Aging in Asia

India braces for unprecedented ‘silver tsunami’

Neerja Pawha Jetley | Special to
Sam Panthaky | AFP | Getty Images

With a median population age of around 27, India's relatively young demographic is widely seen as an economic asset, giving the country an edge over its Asian peers, many of which are aging fast.

But analysts warn that it's only a matter of time before South Asia's most populous nation begins to grow old and the country is by many accounts unprepared for this statistical shift.

"There's so much hype around India's demographic dividend, given that 50 percent of the population is below 25 years old, that the sound of the impending 'silver tsunami' is completely drowned out," said Mathew Cherian, CEO of HelpAge India, the country's largest and oldest not-for-profit organization for the elderly.

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India's 60-and-over population is currently estimated at 100 million – equivalent to the size of the U.K. and Canadian populations combined – and projected to reach 240 million by 2050.

According to projections by the Census of India, the dependency ratio of India's seniors will reach 19.7 percent by 2050, nearly triple that of 2001, putting the number of dependent seniors on par with the number of dependent children.

"The tipping point is closer than you think. If we don't take action, India's demographic dividend will soon be its demographic burden," Cherian warned.

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Cherian is no fear monger; India's social security net has gaping holes. According to a Ministry of Finance Retirement Survey, only 20 million private sector employees and 26 million government employees are eligible for a pension – a fraction of India's 450 million workers.

"Coupled with the social and cultural norm of Indian parents spending most of their savings on their children's education and weddings, even the middle class doesn't have retirement savings to speak of," said John Thattil, COO of non-profit Ummeed and former Regional Director of HelpAge India.

Increasing prosperity in India in India has also proven to be a double-edged sword. While rising property prices have given deeper pockets to the 28 percent middle class and 6 percent elderly people, a massive population migration – from rural to urban areas, between cities, and from India to overseas – has brought about the accompanying trend of children living in far-off places and a crumbling traditional community network, leaving many of the aging demographic having to financially fend for themselves.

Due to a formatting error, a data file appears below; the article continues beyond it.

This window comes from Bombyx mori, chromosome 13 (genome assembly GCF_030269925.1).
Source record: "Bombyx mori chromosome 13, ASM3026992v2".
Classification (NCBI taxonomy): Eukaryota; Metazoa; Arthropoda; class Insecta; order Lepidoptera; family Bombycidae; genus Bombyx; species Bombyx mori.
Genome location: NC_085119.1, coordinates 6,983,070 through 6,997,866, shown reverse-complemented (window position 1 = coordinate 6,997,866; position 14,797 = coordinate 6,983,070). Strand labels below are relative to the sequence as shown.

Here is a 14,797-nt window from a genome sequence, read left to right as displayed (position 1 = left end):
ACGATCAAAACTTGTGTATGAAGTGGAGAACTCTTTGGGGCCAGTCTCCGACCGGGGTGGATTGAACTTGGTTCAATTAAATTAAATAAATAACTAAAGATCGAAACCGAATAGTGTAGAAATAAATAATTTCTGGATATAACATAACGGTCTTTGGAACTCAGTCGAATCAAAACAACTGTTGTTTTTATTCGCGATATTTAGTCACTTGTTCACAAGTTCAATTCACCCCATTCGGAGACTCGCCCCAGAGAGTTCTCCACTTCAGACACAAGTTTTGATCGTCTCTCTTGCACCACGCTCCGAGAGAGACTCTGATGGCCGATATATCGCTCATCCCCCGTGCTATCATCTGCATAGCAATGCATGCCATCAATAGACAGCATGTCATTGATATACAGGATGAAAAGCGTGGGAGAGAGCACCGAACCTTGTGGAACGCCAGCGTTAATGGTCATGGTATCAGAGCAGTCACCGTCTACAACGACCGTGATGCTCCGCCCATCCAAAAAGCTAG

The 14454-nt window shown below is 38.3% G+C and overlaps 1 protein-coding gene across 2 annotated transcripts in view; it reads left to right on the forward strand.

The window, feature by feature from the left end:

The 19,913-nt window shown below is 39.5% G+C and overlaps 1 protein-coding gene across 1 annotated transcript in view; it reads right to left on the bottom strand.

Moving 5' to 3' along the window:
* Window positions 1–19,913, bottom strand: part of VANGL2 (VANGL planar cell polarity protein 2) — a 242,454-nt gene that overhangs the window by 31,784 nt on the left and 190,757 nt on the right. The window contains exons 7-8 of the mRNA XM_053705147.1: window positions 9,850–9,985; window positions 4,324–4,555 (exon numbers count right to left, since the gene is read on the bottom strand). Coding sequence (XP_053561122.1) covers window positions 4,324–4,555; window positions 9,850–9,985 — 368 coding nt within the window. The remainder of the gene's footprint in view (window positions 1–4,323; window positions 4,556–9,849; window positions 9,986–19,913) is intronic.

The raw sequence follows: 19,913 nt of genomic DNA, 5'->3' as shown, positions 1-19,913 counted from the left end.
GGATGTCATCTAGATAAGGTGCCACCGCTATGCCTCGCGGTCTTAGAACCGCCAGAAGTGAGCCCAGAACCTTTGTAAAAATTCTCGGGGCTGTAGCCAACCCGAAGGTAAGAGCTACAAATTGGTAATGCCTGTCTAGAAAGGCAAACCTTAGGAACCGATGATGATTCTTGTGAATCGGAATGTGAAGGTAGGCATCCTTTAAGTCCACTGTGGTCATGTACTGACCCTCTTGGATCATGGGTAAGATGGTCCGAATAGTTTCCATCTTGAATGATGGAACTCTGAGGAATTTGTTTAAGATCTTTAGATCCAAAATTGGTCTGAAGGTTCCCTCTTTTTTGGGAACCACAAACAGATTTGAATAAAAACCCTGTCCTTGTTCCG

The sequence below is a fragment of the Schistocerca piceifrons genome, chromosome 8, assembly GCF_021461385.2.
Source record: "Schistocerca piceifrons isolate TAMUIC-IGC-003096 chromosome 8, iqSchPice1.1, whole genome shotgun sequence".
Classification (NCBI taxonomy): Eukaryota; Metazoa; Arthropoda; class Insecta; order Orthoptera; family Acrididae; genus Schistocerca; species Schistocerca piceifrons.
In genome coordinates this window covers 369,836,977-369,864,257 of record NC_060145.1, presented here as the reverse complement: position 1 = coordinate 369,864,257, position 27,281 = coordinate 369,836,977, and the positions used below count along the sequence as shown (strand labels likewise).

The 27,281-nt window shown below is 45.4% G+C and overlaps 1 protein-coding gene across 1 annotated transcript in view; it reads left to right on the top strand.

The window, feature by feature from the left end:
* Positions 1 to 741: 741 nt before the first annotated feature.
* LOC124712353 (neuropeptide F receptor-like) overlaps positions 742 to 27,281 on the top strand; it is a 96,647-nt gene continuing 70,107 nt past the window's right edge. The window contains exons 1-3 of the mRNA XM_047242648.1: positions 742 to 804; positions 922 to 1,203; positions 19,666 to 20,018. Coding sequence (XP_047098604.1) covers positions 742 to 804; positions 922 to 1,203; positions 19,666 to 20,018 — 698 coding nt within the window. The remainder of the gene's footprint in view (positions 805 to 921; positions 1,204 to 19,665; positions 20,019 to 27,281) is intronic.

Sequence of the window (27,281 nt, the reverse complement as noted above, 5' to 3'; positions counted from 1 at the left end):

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Majority of India's urban-based seniors require various services ranging from money management and shopping services, to transportation and protection against crime. Medical services are required to help with dementia, diabetes, coronary and geriatric problems. Emotional support is also needed to help cope with loneliness and the loss of security.

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Indeed, the need to provide more elderly facilities hasn't been lost on entrepreneurs.

Sumer Datta, co-founder of Aamoksha One Eighty, the first private sector company to introduce western-style senior living in India, is setting up resort-style retirement homes in Kodaikanal and Kasauli – southern towns in India which have better weather and less pollution. Visitors to each home will enjoy facilities which include a club house, golf course, bar, a doctor in attendance and a customized diet.

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"We are introducing a complete lifestyle tailored to the needs of the elderly that will give them joy and happiness," said Datta.

India's largest healthcare group, Max India, is building a similar community in the northern city of Dehradun called Antara Senior Living. The company said it will deliver services on the seven dimensions of wellness – social, emotional, spiritual, physical, occupational, intellectual and environmental.

While these homes may add to a growing industry – Jones Lang LaSalle says India has about 20 privately-run, non-charitable senior living projects and 15 more in the offing – analysts say they pander only to the needs of the middle class who can afford the luxury and prices out 75 percent of the poor seniors living in rural areas.

Real change, according to Helpage India's Cherian, can come only through policy changes and social protection for the aged.

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The National Social Assistance Program (NSAP), which offers $5 a month pensions for senior citizens, reaches only 16.5 million of the 50 million seniors that would qualify. Government health insurance schemes cover only 5 percent of India's seniors largely due to a lack of awareness of these schemes. Coverage problems are further compounded by the fact that most seniors do not have any form of identity cards and are thus unable to join such social schemes.

HelpAge is lobbying for discounted land sales for old age homes, universal pensions and health insurance backed by an awareness campaign to help the country's elderly gain access to such benefits.

"The real agent of change can only be the government," says Cherian. But in this case, it seems the main player in the game has gone missing.